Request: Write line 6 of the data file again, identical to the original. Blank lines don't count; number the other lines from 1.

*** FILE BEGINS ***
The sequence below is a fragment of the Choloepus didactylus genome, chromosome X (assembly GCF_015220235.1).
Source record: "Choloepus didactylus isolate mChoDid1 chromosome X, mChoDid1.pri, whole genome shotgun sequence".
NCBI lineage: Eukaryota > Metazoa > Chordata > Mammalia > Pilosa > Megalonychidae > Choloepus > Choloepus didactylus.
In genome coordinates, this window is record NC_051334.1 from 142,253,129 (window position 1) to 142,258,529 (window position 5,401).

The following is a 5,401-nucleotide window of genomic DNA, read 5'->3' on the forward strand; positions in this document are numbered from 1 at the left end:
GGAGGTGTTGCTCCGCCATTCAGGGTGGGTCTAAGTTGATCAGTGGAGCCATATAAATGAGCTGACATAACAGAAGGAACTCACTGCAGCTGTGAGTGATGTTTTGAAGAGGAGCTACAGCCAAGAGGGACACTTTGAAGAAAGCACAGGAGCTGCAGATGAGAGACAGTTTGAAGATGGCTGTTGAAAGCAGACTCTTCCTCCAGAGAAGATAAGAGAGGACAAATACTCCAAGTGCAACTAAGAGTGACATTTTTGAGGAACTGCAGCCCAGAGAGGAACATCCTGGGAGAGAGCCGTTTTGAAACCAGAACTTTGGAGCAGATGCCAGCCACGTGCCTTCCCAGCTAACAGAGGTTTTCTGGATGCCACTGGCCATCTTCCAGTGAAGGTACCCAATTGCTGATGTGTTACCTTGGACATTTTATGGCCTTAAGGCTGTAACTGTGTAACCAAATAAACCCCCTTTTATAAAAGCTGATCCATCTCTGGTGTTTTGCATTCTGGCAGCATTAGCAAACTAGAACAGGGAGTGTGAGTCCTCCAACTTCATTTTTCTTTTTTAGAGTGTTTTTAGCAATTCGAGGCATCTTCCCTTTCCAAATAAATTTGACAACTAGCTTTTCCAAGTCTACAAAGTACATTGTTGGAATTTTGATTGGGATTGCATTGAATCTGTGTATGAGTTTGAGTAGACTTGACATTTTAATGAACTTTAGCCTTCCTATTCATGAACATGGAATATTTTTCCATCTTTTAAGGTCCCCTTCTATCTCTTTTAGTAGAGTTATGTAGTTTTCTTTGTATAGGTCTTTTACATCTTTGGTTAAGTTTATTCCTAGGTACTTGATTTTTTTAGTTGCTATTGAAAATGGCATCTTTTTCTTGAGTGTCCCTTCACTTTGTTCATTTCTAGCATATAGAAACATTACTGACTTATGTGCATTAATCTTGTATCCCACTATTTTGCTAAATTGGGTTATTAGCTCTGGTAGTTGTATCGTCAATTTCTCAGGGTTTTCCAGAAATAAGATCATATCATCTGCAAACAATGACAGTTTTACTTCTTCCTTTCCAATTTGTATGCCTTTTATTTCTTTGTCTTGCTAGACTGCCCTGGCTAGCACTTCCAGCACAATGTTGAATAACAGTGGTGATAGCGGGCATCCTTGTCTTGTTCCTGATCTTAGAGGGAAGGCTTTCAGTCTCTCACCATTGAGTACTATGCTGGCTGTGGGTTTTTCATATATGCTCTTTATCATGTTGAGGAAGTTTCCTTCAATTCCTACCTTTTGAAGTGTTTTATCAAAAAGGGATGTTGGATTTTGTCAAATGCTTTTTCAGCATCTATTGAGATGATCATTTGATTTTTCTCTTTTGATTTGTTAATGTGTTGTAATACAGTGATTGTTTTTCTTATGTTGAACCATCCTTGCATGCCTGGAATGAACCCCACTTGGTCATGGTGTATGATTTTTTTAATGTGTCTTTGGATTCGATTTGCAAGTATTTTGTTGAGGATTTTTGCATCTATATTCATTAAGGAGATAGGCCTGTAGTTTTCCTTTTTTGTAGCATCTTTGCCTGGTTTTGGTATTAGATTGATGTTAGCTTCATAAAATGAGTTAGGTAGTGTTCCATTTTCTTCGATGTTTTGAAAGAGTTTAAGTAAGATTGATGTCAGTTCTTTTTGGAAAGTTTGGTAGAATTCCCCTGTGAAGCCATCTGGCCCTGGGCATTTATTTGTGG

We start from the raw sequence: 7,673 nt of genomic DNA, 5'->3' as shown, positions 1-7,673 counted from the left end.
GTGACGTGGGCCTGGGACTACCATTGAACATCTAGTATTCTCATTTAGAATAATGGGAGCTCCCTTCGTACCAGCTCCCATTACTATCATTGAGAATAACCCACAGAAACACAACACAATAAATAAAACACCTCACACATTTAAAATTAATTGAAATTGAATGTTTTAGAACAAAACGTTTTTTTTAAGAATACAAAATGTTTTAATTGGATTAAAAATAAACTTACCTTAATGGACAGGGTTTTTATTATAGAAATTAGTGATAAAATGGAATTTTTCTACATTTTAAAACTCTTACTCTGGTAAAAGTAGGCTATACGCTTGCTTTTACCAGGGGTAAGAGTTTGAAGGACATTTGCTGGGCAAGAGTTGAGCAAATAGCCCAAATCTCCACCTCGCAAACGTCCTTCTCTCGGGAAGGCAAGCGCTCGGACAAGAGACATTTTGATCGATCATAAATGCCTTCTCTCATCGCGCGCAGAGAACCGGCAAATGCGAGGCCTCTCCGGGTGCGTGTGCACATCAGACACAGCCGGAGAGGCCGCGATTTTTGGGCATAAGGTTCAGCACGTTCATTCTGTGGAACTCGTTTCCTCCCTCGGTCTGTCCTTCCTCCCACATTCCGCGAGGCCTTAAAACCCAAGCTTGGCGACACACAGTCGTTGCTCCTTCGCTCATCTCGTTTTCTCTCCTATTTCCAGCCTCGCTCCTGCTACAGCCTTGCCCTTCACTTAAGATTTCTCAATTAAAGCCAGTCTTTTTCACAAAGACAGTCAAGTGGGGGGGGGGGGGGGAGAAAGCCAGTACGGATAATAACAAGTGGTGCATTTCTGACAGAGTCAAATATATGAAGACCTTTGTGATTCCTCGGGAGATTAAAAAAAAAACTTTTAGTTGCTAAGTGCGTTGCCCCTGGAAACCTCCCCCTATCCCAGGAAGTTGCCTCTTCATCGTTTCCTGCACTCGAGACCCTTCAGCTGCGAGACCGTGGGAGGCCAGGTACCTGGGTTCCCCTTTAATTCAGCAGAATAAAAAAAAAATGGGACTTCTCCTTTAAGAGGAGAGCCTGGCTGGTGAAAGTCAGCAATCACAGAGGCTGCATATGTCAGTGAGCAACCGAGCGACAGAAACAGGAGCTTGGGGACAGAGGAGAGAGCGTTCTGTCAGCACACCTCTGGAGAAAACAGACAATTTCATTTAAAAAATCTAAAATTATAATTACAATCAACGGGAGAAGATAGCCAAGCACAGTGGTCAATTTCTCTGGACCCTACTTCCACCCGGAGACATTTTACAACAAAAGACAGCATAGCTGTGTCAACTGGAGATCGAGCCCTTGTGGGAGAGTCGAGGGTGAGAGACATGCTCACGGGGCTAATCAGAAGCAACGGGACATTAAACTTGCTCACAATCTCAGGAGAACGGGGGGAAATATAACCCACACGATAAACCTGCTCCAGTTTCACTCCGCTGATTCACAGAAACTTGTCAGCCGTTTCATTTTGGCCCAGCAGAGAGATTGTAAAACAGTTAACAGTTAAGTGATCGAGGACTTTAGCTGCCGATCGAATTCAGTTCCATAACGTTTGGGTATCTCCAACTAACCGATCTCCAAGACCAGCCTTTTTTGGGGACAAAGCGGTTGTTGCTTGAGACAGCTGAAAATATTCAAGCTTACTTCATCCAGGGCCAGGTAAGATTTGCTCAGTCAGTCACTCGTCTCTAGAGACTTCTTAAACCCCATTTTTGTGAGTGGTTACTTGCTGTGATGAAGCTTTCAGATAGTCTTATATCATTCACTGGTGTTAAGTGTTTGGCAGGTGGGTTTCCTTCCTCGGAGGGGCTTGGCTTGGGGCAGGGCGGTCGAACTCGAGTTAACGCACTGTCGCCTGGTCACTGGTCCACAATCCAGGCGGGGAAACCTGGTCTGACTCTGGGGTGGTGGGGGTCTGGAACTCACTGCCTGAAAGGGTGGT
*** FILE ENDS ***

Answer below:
GGAGGTGTTGCTCCGCCATTCAGGGTGGGTCTAAGTTGATCAGTGGAGCCATATAAATGAGCTGACATAACAGAAGGAACTCACTGCAGCTGTGAGTGATGTTTTGAAGAGGAGCTACAGCCAAGAGGGACACTTTGAAGAAAGCACAGGAGCTGCAGATGAGAGACAGTTTGAAGATGGCTGTTGAAAGCAGACTCTTCCTCCAGAGAAGATAAGAGAGGACAAATACTCCAAGTGCAACTAAGAGTGACATTTTTGAGGAACTGCAGCCCAGAGAGGAACATCCTGGGAGAGAGCCGTTTTGAAACCAGAACTTTGGAGCAGATGCCAGCCACGTGCCTTCCCAGCTAACAGAGGTTTTCTGGATGCCACTGGCCATCTTCCAGTGAAGGTACCCAATTGCTGATGTGTTACCTTGGACATTTTATGGCCTTAAGGCTGTAACTGTGTAACCAAATAAACCCCCTTTTATAAAAGCTGATCCATCTCTGGTGTTTTGCATTCTGGCAGCATTAGCAAACTAGAACAGGGAGTGTGAGTCCTCCAACTTCATTTTTCTTTTTTAGAGTGTTTTTAGCAATTCGAGGCATCTTCCCTTTCCAAATAAATTTGACAACTAGCTTTTCCAAGTCTACAAAGTACATTGTTGGAATTTTGATTGGGATTGCATTGAATCTGTGTATGAGTTTGAGTAGACTTGACATTTTAATGAACTTTAGCCTTCCTATTCATGAACATGGAATATTTTTCCATCTTTTAAGGTCCCCTTCTATCTCTTTTAGTAGAGTTATGTAGTTTTCTTTGTATAGGTCTTTTACATCTTTGGTTAAGTTTATTCCTAGGTACTTGATTTTTTTAGTTGCTATTGAAAATGGCATCTTTTTCTTGAGTGTCCCTTCACTTTGTTCATTTCTAGCATATAGAAACATTACTGACTTATGTGCATTAATCTTGTATCCCACTATTTTGCTAAATTGGGTTATTAGCTCTGGTAGTTGTATCGTCAATTTCTCAGGGTTTTCCAGAAATAAGATCATATCATCTGCAAACAATGACAGTTTTACTTCTTCCTTTCCAATTTGTATGCCTTTTATTTCTTTGTCTTGCTAGACTGCCCTGGCTAGCACTTCCAGCACAATGTTGAATAACAGTGGTGATAGCGGGCATCCTTGTCTTGTTCCTGATCTTAGAGGGAAGGCTTTCAGTCTCTCACCATTGAGTACTATGCTGGCTGTGGGTTTTTCATATATGCTCTTTATCATGTTGAGGAAGTTTCCTTCAATTCCTACCTTTTGAAGTGTTTTATCAAAAAGGGATGTTGGATTTTGTCAAATGCTTTTTCAGCATCTATTGAGATGATCATTTGATTTTTCTCTTTTGATTTGTTAATGTGTTGTAATACAGTGATTGTTTTTCTTATGTTGAACCATCCTTGCATGCCTGGAATGAACCCCACTTGGTCATGGTGTATGATTTTTTTAATGTGTCTTTGGATTCGATTTGCAAGTATTTTGTTGAGGATTTTTGCATCTATATTCATTAAGGAGATAGGCCTGTAGTTTTCCTTTTTTGTAGCATCTTTGCCTGGTTTTGGTATTAGATTGATGTTAGCTTCATAAAATGAGTTAGGTAGTGTTCCATTTTCTTCGATGTTTTGAAAGAGTTTAAGTAAGATTGATGTCAGTTCTTTTTGGAAAGTTTGGTAGAATTCCCCTGTGAAGCCATCTGGCCCTGGGCATTTATTTGTGG